Carl K. Moeddel

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Carl K. Moeddel
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Reference style The Most Reverend
Spoken style Your Excellency
Religious style Monsignor
Posthumous style none

Carl Kevin Moeddel (December 28, 1937–August 25, 2009) was an American prelate of the Roman Catholic Church. He served as an auxiliary bishop of the Archdiocese of Cincinnati from 1993 to 2007.

Biography[edit]

Carl Moeddel was born in Cincinnati, Ohio, to Carl H. and Florence E. (née Pohlking) Moeddel. He studied at the Athenaeum of Ohio, from where he obtained a Bachelor of Arts degree; and was ordained to the priesthood by Archbishop Karl Alter on August 15, 1962.[1] He later earned a Master's in Divinity from the Athenaeum.

In 1963, he became assistant pastor of St. Louis Church, as well as Assistant Chancellor and Assistant Treasurer of the Archdiocese of Cincinnati.[2] In addition to these duties, he was named Executive Secretary of the Archdiocesan Commission on Ecumenical and Interfaith Relations (1970), Director of the Continuing Education of Priests (1971), Vicar of Ecumenical and Interfaith Relations (1973), and Vice Chancellor of the Archdiocese (1975). He was President of the Ohio Council of Churches in 1973.[2]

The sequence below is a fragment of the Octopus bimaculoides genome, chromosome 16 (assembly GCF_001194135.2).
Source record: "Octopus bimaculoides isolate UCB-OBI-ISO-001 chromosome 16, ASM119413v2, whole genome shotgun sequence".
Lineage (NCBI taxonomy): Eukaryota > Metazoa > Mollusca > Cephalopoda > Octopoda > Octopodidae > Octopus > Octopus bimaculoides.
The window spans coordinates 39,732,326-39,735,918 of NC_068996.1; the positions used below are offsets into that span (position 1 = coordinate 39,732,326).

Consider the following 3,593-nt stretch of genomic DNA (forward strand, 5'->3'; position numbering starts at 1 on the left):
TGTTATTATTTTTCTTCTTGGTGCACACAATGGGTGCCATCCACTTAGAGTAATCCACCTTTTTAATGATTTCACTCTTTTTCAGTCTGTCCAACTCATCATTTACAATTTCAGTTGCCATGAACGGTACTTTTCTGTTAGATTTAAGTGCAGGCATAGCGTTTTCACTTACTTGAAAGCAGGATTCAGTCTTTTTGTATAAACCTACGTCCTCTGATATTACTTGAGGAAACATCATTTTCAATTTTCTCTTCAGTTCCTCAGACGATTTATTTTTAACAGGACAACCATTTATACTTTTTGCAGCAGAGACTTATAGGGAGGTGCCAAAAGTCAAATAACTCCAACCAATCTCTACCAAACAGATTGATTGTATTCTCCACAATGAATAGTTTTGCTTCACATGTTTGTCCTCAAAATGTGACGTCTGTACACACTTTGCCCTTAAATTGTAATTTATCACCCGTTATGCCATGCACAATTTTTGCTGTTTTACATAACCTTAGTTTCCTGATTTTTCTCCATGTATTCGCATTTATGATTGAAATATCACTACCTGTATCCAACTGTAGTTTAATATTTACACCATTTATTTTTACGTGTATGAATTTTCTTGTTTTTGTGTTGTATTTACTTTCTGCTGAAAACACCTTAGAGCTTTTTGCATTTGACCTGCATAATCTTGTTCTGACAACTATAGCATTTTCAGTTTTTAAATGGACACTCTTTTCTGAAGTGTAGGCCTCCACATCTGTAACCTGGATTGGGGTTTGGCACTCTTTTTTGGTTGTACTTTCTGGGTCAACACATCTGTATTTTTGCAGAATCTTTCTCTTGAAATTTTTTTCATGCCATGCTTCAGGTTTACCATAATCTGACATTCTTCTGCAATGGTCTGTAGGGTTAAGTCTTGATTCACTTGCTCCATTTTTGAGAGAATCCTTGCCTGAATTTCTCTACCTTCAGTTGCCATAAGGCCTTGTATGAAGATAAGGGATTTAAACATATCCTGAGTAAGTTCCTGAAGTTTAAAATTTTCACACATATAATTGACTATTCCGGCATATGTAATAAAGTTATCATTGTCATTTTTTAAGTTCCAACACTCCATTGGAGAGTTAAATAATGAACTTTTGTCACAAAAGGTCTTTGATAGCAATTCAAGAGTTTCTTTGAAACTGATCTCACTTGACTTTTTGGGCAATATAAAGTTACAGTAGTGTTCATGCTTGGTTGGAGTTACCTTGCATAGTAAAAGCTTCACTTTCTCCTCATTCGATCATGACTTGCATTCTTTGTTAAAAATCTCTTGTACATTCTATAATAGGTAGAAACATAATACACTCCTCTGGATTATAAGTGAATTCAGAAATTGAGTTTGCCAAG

From 1976 to 1985, Moeddel served as pastor of St. Peter in Chains Cathedral. During this period, he was also Dean of the Cathedral Deanery (1976–1983), Archdiocesan Director of Finance (1978–1983), Vicar for Finance and Chairman of the Archdiocesan Financial Council (1983–1986).[2] He was named pastor of St. James of the Valley Church in 1985.

On June 15, 1993, Moeddel was appointed Auxiliary Bishop of Cincinnati and Titular Bishop of Bistue by Pope John Paul II.[1] He received his episcopal consecration on the following August 24 from Archbishop Daniel Pilarczyk, with Archbishop Edward McCarthy and Bishop James Garland serving as co-consecrators.[1] He selected as his episcopal motto: "Be Reconciled."[2]

As an auxiliary bishop, he served as vicar general of the Archdiocese and director of the Pastoral Services Department and Priest Personnel Office.[2] He resigned his post for health reasons on June 20, 2007,[1] having been diagnosed with vascular dementia connected with previous strokes and diabetes.[3]

He died after a long illness in Cincinnati, aged 71.[4]

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